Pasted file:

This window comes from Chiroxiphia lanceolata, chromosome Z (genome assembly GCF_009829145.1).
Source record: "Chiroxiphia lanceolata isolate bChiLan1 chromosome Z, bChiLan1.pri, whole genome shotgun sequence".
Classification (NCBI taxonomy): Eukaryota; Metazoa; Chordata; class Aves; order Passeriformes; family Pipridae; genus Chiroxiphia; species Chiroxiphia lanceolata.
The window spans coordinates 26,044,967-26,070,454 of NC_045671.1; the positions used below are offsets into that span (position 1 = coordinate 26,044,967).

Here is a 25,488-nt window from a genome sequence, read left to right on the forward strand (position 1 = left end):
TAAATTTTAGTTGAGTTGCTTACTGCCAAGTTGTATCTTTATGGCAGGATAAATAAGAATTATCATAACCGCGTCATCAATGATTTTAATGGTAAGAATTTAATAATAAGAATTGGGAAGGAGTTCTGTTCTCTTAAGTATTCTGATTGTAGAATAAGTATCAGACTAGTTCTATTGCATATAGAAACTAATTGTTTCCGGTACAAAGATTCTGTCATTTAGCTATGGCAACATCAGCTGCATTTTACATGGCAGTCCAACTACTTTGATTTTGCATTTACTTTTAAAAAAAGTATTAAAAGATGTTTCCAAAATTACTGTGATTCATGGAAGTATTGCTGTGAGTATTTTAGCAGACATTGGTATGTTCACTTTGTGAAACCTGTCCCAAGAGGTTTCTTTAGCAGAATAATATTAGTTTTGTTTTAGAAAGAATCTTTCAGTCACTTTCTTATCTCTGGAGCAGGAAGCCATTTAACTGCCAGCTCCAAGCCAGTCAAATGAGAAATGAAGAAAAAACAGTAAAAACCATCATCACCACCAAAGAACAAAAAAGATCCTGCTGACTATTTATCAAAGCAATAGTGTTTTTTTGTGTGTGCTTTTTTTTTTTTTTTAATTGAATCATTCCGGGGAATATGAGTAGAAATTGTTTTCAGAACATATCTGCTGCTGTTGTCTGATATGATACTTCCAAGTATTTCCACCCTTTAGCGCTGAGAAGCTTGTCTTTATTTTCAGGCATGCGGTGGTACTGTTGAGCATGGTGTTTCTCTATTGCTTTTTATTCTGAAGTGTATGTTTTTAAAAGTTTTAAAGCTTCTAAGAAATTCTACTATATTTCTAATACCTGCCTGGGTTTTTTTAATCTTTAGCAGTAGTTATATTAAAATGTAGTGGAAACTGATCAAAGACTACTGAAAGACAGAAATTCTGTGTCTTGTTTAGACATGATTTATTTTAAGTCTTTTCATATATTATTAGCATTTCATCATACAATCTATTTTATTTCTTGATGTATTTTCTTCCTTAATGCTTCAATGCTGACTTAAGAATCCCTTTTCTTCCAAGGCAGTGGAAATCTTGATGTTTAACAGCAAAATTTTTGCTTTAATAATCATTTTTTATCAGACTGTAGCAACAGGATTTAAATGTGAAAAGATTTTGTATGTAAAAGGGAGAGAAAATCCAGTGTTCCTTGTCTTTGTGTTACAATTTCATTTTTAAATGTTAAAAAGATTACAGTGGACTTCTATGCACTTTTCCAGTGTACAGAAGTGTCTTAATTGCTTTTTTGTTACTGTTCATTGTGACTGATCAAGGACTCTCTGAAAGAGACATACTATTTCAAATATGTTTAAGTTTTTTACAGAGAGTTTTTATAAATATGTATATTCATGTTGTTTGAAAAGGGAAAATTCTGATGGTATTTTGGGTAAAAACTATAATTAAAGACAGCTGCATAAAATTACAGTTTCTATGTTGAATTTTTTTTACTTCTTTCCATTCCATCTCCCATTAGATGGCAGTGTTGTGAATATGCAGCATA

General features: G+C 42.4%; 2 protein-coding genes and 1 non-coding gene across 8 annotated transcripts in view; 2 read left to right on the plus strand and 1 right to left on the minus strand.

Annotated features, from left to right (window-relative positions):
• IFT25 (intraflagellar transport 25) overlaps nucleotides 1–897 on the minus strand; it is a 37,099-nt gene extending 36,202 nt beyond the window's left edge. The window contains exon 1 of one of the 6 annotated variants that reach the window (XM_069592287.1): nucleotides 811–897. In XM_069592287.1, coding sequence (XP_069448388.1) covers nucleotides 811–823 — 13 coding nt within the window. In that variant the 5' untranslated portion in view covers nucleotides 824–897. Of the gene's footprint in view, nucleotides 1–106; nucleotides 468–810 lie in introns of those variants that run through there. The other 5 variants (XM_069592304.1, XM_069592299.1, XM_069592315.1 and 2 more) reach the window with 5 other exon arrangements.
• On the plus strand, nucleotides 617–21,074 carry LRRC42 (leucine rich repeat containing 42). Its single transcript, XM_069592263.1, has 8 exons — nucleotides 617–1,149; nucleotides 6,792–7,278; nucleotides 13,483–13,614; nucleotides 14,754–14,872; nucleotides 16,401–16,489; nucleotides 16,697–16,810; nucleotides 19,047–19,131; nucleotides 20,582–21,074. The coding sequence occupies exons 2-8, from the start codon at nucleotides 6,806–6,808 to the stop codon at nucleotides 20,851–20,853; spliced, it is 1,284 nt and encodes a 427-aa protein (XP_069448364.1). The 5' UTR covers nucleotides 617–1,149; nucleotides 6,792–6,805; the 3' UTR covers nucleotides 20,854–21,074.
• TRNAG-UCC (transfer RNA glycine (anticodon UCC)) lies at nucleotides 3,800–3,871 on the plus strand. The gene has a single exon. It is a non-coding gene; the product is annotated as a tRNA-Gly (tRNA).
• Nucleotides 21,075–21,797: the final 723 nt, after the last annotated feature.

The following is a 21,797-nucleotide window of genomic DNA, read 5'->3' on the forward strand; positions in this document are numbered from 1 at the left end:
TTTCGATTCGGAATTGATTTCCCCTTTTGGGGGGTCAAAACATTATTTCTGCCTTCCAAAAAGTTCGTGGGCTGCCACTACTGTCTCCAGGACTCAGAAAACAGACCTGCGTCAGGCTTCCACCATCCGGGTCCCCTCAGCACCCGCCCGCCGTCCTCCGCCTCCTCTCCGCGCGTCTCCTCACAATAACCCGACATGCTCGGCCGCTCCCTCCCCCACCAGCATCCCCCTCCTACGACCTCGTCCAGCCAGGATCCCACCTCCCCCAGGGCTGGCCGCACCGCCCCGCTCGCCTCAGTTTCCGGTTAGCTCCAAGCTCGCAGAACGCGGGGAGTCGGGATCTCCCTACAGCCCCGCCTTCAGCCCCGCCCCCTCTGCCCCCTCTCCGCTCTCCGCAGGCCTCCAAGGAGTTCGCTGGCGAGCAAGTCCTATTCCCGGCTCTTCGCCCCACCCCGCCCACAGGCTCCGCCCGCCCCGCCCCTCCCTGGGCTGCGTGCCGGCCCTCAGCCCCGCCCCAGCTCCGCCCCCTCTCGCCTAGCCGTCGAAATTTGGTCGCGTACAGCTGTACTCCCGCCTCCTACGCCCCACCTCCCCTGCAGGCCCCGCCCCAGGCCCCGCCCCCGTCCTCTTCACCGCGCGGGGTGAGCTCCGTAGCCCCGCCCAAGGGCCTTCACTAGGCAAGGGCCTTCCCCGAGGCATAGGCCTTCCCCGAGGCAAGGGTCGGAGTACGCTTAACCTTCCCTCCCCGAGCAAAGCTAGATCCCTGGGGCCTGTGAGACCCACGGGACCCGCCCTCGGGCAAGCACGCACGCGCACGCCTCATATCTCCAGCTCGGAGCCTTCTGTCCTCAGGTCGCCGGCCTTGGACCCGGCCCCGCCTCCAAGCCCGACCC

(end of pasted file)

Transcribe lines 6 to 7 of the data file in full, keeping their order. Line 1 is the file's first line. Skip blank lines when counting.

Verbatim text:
TAAATTTTAGTTGAGTTGCTTACTGCCAAGTTGTATCTTTATGGCAGGATAAATAAGAATTATCATAACCGCGTCATCAATGATTTTAATGGTAAGAATTTAATAATAAGAATTGGGAAGGAGTTCTGTTCTCTTAAGTATTCTGATTGTAGAATAAGTATCAGACTAGTTCTATTGCATATAGAAACTAATTGTTTCCGGTACAAAGATTCTGTCATTTAGCTATGGCAACATCAGCTGCATTTTACATGGCAGTCCAACTACTTTGATTTTGCATTTACTTTTAAAAAAAGTATTAAAAGATGTTTCCAAAATTACTGTGATTCATGGAAGTATTGCTGTGAGTATTTTAGCAGACATTGGTATGTTCACTTTGTGAAACCTGTCCCAAGAGGTTTCTTTAGCAGAATAATATTAGTTTTGTTTTAGAAAGAATCTTTCAGTCACTTTCTTATCTCTGGAGCAGGAAGCCATTTAACTGCCAGCTCCAAGCCAGTCAAATGAGAAATGAAGAAAAAACAGTAAAAACCATCATCACCACCAAAGAACAAAAAAGATCCTGCTGACTATTTATCAAAGCAATAGTGTTTTTTTGTGTGTGCTTTTTTTTTTTTTTTAATTGAATCATTCCGGGGAATATGAGTAGAAATTGTTTTCAGAACATATCTGCTGCTGTTGTCTGATATGATACTTCCAAGTATTTCCACCCTTTAGCGCTGAGAAGCTTGTCTTTATTTTCAGGCATGCGGTGGTACTGTTGAGCATGGTGTTTCTCTATTGCTTTTTATTCTGAAGTGTATGTTTTTAAAAGTTTTAAAGCTTCTAAGAAATTCTACTATATTTCTAATACCTGCCTGGGTTTTTTTAATCTTTAGCAGTAGTTATATTAAAATGTAGTGGAAACTGATCAAAGACTACTGAAAGACAGAAATTCTGTGTCTTGTTTAGACATGATTTATTTTAAGTCTTTTCATATATTATTAGCATTTCATCATACAATCTATTTTATTTCTTGATGTATTTTCTTCCTTAATGCTTCAATGCTGACTTAAGAATCCCTTTTCTTCCAAGGCAGTGGAAATCTTGATGTTTAACAGCAAAATTTTTGCTTTAATAATCATTTTTTATCAGACTGTAGCAACAGGATTTAAATGTGAAAAGATTTTGTATGTAAAAGGGAGAGAAAATCCAGTGTTCCTTGTCTTTGTGTTACAATTTCATTTTTAAATGTTAAAAAGATTACAGTGGACTTCTATGCACTTTTCCAGTGTACAGAAGTGTCTTAATTGCTTTTTTGTTACTGTTCATTGTGACTGATCAAGGACTCTCTGAAAGAGACATACTATTTCAAATATGTTTAAGTTTTTTACAGAGAGTTTTTATAAATATGTATATTCATGTTGTTTGAAAAGGGAAAATTCTGATGGTATTTTGGGTAAAAACTATAATTAAAGACAGCTGCATAAAATTACAGTTTCTATGTTGAATTTTTTTTACTTCTTTCCATTCCATCTCCCATTAGATGGCAGTGTTGTGAATATGCAGCATA

General features: G+C 42.4%; 2 protein-coding genes and 1 non-coding gene across 8 annotated transcripts in view; 2 read left to right on the plus strand and 1 right to left on the minus strand.